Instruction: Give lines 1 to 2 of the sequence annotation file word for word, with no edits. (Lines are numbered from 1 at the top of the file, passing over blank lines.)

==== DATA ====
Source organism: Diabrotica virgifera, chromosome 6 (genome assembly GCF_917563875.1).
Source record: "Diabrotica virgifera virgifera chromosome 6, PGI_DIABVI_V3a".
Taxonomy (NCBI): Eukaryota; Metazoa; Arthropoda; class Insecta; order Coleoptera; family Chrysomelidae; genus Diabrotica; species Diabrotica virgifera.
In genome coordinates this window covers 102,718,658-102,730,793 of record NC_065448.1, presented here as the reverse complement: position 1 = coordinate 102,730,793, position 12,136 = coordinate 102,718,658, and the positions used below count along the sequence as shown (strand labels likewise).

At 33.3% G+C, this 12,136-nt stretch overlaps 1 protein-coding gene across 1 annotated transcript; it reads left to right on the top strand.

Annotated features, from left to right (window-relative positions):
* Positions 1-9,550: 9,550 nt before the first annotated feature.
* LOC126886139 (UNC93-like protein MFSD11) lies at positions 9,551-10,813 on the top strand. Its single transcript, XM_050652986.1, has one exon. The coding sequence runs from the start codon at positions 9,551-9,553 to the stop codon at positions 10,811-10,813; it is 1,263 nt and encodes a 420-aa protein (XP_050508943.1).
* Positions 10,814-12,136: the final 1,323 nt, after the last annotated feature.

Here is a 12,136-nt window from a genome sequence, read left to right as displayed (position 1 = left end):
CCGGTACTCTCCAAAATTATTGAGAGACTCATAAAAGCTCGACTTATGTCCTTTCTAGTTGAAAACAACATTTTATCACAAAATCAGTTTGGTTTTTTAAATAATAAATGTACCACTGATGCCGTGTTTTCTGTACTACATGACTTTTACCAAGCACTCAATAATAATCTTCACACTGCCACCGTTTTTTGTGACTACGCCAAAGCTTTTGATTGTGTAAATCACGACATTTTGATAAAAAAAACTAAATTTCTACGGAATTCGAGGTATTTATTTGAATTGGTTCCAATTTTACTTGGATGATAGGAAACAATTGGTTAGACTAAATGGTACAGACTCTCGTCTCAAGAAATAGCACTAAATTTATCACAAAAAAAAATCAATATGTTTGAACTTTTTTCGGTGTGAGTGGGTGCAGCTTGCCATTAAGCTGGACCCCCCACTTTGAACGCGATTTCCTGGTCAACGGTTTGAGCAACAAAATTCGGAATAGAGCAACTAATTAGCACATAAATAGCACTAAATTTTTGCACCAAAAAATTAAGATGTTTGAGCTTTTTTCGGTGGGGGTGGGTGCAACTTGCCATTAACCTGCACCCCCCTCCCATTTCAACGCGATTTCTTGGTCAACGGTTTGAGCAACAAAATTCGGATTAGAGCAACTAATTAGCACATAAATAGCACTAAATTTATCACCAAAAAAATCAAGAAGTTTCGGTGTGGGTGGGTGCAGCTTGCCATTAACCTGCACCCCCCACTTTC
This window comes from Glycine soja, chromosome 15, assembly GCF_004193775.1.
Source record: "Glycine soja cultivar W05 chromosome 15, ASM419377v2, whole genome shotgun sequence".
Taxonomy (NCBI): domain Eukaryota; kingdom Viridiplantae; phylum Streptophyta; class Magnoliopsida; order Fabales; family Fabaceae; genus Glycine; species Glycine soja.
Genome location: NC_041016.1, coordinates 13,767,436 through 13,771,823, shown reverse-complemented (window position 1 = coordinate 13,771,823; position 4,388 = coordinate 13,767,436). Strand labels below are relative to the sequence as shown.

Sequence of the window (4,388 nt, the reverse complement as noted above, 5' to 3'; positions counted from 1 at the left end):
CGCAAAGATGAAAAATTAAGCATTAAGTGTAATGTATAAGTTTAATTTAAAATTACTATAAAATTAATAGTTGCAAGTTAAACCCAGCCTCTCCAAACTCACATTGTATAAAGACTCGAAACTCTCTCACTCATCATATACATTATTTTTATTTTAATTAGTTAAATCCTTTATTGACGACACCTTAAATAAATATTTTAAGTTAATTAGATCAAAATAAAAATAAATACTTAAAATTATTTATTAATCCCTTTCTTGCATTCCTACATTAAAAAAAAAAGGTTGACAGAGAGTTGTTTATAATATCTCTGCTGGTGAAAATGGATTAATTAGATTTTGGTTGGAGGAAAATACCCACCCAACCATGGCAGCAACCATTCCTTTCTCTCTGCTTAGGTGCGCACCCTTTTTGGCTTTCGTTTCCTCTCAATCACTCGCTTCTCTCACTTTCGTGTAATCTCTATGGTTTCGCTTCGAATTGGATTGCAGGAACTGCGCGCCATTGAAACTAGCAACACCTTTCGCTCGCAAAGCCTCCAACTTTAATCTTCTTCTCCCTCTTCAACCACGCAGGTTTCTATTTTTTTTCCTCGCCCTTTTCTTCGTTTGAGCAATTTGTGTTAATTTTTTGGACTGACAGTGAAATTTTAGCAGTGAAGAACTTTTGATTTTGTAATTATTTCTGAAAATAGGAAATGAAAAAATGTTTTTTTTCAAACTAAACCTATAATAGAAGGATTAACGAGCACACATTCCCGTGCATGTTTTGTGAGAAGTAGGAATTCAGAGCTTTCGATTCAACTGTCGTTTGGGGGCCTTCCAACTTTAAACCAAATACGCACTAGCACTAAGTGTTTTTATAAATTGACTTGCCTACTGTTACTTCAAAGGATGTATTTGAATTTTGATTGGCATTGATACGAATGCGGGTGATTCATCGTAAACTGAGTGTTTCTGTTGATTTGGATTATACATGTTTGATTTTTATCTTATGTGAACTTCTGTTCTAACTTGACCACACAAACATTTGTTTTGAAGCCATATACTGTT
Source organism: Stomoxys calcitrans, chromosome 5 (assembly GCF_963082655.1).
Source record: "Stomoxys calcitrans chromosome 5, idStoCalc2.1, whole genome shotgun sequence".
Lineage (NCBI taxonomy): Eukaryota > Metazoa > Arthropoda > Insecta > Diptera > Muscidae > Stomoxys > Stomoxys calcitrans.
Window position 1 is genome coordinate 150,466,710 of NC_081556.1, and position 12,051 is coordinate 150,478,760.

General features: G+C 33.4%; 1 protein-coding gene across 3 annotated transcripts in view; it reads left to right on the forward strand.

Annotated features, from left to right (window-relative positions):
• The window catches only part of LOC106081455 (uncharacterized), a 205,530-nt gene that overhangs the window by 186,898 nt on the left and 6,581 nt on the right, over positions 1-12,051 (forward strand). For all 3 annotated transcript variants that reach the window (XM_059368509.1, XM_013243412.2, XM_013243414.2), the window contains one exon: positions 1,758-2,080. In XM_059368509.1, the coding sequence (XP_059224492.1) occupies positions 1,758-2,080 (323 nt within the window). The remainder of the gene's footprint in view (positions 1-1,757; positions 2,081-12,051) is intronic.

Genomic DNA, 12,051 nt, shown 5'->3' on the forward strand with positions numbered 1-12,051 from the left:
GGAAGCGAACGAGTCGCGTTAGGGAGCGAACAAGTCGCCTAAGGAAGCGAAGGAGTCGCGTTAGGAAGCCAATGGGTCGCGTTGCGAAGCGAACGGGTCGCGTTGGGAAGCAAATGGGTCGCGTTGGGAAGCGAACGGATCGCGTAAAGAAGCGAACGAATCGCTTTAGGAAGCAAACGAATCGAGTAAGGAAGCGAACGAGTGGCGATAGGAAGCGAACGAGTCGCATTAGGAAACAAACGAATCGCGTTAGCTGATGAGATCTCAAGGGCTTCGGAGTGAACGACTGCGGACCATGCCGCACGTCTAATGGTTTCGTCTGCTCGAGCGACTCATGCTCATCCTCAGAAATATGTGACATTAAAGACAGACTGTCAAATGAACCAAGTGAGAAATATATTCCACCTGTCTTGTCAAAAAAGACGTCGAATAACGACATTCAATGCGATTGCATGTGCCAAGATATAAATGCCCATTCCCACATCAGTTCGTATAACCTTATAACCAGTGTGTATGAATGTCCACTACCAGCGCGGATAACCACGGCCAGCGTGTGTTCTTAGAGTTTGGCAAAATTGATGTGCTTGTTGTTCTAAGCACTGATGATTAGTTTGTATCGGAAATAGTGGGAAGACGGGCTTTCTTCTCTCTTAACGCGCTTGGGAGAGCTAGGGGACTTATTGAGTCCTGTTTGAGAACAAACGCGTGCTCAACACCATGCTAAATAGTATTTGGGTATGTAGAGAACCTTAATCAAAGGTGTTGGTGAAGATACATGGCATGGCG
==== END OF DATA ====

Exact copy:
Source organism: Diabrotica virgifera, chromosome 6 (genome assembly GCF_917563875.1).
Source record: "Diabrotica virgifera virgifera chromosome 6, PGI_DIABVI_V3a".